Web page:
As Global Volunteer Month comes to a close, and as our world remains forever changed (and still changing) in the wake of the coronavirus pandemic, we can’t help but get reflective.
We know that the need for service is greater now than ever. We know that helping others, like so many facets of life, is going to look different going forward – and likely (hopefully) for the better. We also know that the people most impacted by the crisis are the people depending on the communities that surround them to encircle them with kindness and love.
Even as we put distance between ourselves, so many stories have emerged of our community circles growing wider. Italians taking to their balconies to sing in unison, lifting spirits. New Yorkers cheering for health care workers every night during their shift change. People dusting off their sewing machines to make (and give away) masks out of quilting fabric.
In the darkness, we’ve seen light.
Global Volunteer Month Activation Partner Idealist, which connects people with opportunities for social impact action, does incredible work promoting both nonprofit jobs as well as service opportunities. Around and amid this crisis, their work has been even more critical.
We spoke with them about three important thing they’re seeing as it relates to the future of service. Taken together, these three things leave us hopeful and inspired.
First, during the crisis, people were (and still are) at home wanting to help. Idealist saw people offering to do grocery runs or trips to the pharmacy for their elderly neighbors. Young people were walking dogs or mowing lawns for neighbors. People were doing whatever they could to help those in their immediate proximity. Sometimes they found those opportunities through a flier in a mailbox, or a sign posted in an apartment lobby.
Idealist created a global directory of mutual aid, where people can find these small (but so meaningful!) ways to help someone, person-to-person, right where they live. These directories give people a way to find purpose amid so much uncertainty. Ideally, that sense of purpose will translate to continued service once the immediate crisis is over. The world is forever changed, so are we as citizens of it.
Second, Idealist also saw that organizations like foodbanks or soup kitchens that require in-person volunteers were hit especially hard by the crisis. The need for what they do was greater than ever, but the availability of volunteers was at an incongruent low point – whether that was due to stay-at-home orders or the vulnerability of their volunteers themselves (often older retirees, for example). At Points of Light, we regularly connect individuals and families with ways to get involved with their local Global Network affiliate, and we are going to even more aggressively promote and encourage that activity going forward.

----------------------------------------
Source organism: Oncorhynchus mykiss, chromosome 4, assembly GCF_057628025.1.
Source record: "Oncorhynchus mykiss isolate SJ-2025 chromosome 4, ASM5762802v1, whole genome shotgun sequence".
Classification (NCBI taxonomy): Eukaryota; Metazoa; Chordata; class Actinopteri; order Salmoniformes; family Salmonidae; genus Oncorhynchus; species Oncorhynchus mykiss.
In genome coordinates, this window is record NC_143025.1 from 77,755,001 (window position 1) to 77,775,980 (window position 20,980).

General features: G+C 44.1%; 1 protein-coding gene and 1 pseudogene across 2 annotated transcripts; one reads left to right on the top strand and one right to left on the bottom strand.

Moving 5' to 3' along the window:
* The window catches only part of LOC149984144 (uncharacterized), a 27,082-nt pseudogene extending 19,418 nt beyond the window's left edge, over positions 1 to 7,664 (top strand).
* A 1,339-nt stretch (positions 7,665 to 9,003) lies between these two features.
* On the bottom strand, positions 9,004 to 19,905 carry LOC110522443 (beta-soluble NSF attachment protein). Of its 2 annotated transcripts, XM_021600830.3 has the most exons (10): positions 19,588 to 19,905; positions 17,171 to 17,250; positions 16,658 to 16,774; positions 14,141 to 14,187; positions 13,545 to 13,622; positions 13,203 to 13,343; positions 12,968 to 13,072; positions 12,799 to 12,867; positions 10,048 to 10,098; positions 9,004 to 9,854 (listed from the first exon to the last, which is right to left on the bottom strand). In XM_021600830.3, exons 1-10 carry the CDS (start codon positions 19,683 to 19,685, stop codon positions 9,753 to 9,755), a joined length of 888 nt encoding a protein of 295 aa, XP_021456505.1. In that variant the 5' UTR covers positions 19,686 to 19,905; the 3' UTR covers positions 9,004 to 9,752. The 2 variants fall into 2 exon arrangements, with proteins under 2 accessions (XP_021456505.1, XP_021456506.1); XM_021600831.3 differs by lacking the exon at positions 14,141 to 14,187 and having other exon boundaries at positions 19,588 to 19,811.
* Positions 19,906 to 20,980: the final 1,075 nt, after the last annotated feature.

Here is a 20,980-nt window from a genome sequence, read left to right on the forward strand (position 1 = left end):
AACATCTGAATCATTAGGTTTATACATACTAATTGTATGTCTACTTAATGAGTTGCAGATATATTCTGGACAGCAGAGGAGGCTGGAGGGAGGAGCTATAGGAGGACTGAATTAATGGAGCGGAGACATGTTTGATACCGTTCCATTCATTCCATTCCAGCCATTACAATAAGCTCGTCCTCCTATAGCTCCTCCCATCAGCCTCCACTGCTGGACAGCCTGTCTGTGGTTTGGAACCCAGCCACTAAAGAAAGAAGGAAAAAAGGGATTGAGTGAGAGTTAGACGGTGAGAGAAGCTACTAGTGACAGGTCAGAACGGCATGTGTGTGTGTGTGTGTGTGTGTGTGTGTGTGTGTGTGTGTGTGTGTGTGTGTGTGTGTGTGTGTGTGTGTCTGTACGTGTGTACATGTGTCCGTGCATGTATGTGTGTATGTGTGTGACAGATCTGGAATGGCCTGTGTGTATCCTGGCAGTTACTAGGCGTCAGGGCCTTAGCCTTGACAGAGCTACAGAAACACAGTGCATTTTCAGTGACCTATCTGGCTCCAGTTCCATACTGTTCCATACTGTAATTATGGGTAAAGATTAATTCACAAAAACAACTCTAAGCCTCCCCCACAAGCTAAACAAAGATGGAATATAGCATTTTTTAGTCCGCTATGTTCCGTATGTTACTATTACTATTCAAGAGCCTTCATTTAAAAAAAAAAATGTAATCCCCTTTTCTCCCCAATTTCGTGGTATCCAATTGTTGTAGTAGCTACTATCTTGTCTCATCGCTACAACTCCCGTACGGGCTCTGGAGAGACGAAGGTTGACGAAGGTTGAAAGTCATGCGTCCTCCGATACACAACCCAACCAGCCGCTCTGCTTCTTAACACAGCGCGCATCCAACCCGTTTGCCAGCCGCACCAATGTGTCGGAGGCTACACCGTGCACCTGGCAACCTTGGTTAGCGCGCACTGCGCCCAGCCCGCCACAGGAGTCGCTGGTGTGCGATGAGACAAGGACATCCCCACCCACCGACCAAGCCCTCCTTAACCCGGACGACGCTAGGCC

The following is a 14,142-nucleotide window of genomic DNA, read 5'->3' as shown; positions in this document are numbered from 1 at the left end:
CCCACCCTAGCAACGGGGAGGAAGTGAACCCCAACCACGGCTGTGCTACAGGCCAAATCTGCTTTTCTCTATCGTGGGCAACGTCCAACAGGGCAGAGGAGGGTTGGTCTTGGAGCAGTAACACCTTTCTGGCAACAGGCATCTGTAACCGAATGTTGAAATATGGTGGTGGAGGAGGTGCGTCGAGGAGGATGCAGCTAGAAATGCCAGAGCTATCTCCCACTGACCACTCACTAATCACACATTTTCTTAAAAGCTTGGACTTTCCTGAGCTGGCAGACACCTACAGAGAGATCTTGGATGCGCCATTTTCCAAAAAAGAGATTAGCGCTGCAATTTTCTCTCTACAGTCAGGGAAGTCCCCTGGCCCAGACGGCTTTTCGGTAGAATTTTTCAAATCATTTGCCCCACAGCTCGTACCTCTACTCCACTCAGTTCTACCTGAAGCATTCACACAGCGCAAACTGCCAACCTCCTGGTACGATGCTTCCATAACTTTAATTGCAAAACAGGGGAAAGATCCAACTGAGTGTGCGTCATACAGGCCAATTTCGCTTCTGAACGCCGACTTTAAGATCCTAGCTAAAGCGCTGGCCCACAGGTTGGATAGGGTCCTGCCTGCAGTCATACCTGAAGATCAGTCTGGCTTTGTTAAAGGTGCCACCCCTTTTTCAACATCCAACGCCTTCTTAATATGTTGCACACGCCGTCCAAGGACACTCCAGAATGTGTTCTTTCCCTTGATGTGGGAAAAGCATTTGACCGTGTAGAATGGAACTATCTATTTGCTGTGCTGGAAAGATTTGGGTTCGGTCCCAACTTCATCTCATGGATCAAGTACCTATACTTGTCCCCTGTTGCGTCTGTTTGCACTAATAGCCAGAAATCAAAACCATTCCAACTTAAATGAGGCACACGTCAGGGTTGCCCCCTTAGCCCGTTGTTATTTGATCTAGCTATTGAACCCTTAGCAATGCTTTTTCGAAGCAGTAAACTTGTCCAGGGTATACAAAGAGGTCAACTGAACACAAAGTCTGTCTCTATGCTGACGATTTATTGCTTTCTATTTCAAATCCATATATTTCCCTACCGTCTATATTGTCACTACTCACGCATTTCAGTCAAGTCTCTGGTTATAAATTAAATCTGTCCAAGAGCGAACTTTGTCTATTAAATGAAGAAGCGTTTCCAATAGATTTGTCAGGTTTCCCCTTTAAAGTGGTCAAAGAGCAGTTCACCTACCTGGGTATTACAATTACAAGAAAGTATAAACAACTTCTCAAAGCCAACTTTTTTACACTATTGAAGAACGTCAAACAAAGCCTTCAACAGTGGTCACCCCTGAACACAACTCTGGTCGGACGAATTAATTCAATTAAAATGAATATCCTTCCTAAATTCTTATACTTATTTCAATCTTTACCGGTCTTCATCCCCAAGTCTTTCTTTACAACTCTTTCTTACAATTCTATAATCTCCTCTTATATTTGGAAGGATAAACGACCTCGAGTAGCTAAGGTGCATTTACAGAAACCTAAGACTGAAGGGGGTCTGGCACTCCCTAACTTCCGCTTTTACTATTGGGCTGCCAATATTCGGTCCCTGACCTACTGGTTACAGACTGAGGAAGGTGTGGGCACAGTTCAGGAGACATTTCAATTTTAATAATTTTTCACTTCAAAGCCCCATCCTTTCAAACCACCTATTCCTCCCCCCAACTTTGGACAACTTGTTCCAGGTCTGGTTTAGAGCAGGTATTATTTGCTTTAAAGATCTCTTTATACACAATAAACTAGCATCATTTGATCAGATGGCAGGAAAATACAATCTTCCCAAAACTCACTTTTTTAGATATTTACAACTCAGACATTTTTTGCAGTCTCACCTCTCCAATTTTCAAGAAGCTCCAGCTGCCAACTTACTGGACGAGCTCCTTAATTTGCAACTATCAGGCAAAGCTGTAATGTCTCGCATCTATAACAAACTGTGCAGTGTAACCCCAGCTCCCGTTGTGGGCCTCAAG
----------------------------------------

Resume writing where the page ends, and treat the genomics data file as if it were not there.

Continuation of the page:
Finally, Idealist rightly observed that the global pandemic also brought about a wave of what you could call “virtual volunteering.” By that they mean that people used their devices and online platforms to connect with others well outside the traditional definition of a community. During the crisis college students tutored school children on opposite sides of the country – or even the planet. People on social media shared the addresses of nursing homes so that others could send greeting cards to residents who were separated from their families. Idealist, on its Facebook page, saw a woman in Arizona donate and mail elastic to a woman in Alaska who was sewing masks for healthcare workers. The stories we know about represent hundreds, maybe even thousands that we don’t.
The problems we faced before the crisis were complex. The crisis made them even more so. As we come out the other side of this pandemic, we will be judged as a society by how we rose to the challenge. Did we go insular and circle our wagons; or did we open our communities and our hearts for the betterment of everyone within them?
The pandemic changed so much. It’s our hope that it also changed our sense of connectedness to our neighbors. Our honorable and dutiful obligation to one another. The purpose and power we have when we serve others.
Global Volunteer Month was intended to be a moment to pause and to celebrate service. More than that, it’s a moment to recognize and reinvest in it. A phrase we’ve heard so often over the last several weeks is: We’re all in this together. We’ve been in this together. Let’s be better in it together; for a better “this” and a better tomorrow.
To learn more about any of these initiatives or to learn more about Points of Light and Global Volunteer Month, please visit: https://www.pointsoflight.org/global-volunteer-month/